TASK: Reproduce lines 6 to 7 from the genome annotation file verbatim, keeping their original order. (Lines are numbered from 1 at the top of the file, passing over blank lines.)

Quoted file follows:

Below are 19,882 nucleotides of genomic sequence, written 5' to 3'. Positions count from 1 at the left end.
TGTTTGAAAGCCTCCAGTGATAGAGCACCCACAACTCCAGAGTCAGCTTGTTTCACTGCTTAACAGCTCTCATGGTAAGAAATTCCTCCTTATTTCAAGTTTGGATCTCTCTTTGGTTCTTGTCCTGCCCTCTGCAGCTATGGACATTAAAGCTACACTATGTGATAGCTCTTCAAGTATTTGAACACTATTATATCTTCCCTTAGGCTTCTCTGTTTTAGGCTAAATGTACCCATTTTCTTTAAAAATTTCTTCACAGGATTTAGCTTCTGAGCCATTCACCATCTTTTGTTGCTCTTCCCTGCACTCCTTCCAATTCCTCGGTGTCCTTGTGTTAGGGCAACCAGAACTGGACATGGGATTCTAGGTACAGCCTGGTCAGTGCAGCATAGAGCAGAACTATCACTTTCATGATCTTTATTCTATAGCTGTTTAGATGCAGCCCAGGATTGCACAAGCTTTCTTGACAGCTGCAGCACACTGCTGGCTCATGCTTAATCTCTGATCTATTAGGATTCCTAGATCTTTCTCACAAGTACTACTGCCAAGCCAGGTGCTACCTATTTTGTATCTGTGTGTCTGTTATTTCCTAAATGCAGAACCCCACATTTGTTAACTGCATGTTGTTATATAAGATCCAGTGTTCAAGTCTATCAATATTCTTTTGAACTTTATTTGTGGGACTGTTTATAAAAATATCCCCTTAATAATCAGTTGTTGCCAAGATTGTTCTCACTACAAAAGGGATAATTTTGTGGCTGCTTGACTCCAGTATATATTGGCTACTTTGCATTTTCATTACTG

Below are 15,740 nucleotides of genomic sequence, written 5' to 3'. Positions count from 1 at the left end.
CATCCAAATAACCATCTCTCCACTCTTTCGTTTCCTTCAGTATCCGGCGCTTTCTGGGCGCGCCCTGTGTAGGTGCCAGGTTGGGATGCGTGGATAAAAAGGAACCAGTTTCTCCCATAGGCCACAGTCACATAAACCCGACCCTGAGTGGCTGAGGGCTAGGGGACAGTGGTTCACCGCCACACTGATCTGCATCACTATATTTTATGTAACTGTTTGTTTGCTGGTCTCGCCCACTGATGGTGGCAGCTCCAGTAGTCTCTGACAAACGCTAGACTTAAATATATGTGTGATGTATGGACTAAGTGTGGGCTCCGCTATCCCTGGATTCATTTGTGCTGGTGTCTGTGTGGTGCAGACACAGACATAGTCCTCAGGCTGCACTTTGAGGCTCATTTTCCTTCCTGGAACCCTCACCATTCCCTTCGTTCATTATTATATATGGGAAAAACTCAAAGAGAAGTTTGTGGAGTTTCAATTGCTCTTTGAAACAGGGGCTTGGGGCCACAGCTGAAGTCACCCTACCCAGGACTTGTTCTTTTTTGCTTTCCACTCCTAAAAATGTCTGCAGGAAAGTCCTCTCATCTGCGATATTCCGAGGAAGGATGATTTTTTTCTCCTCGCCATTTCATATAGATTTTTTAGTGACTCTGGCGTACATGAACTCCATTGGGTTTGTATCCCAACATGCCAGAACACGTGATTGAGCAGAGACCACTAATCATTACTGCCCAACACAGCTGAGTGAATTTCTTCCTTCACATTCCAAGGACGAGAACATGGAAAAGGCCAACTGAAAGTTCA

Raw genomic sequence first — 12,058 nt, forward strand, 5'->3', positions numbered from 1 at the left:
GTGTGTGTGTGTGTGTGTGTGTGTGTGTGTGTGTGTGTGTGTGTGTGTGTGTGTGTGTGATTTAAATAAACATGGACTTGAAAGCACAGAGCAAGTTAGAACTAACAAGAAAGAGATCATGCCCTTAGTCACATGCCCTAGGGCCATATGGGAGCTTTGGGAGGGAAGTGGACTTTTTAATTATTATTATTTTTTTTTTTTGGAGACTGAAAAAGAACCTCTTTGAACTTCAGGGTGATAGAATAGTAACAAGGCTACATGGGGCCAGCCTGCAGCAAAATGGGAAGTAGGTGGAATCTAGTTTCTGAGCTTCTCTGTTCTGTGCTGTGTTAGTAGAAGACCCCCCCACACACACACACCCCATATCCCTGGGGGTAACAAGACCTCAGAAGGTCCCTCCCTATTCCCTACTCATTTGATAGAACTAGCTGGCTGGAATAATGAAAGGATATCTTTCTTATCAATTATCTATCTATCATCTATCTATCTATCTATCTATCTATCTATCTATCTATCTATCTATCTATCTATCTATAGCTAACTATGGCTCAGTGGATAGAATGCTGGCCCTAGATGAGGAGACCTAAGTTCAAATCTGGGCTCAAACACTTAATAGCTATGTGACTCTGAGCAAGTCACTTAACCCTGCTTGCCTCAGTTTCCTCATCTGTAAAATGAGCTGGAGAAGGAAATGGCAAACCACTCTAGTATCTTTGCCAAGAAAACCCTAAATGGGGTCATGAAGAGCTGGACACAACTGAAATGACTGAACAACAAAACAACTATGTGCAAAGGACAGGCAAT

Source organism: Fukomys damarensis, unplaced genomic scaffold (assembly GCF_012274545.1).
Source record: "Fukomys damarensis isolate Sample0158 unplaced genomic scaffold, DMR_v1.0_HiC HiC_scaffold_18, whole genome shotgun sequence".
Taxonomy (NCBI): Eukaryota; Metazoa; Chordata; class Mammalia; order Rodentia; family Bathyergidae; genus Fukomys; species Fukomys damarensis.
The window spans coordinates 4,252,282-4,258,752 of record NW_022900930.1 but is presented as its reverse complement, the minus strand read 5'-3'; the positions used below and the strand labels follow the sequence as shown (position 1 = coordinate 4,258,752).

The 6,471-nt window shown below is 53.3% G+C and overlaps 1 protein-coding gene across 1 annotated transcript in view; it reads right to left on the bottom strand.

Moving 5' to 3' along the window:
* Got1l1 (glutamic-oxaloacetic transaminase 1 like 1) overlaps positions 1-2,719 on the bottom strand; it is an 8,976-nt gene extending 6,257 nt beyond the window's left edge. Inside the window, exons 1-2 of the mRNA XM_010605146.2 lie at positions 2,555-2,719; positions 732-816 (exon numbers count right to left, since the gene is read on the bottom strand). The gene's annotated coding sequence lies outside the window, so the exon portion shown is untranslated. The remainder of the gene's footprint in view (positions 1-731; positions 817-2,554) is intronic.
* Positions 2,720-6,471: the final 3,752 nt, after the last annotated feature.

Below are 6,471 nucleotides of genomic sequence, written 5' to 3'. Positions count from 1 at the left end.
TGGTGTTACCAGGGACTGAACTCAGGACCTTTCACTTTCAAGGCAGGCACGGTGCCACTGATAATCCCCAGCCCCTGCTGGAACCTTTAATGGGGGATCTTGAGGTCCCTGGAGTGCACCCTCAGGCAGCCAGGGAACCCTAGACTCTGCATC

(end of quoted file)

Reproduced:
GTGTGTGTGTGTGTGTGTGTGTGTGTGTGTGTGTGTGTGTGTGTGTGTGTGTGTGTGTGATTTAAATAAACATGGACTTGAAAGCACAGAGCAAGTTAGAACTAACAAGAAAGAGATCATGCCCTTAGTCACATGCCCTAGGGCCATATGGGAGCTTTGGGAGGGAAGTGGACTTTTTAATTATTATTATTTTTTTTTTTTGGAGACTGAAAAAGAACCTCTTTGAACTTCAGGGTGATAGAATAGTAACAAGGCTACATGGGGCCAGCCTGCAGCAAAATGGGAAGTAGGTGGAATCTAGTTTCTGAGCTTCTCTGTTCTGTGCTGTGTTAGTAGAAGACCCCCCCACACACACACACCCCATATCCCTGGGGGTAACAAGACCTCAGAAGGTCCCTCCCTATTCCCTACTCATTTGATAGAACTAGCTGGCTGGAATAATGAAAGGATATCTTTCTTATCAATTATCTATCTATCATCTATCTATCTATCTATCTATCTATCTATCTATCTATCTATCTATCTATCTATCTATAGCTAACTATGGCTCAGTGGATAGAATGCTGGCCCTAGATGAGGAGACCTAAGTTCAAATCTGGGCTCAAACACTTAATAGCTATGTGACTCTGAGCAAGTCACTTAACCCTGCTTGCCTCAGTTTCCTCATCTGTAAAATGAGCTGGAGAAGGAAATGGCAAACCACTCTAGTATCTTTGCCAAGAAAACCCTAAATGGGGTCATGAAGAGCTGGACACAACTGAAATGACTGAACAACAAAACAACTATGTGCAAAGGACAGGCAAT

Source organism: Fukomys damarensis, unplaced genomic scaffold (assembly GCF_012274545.1).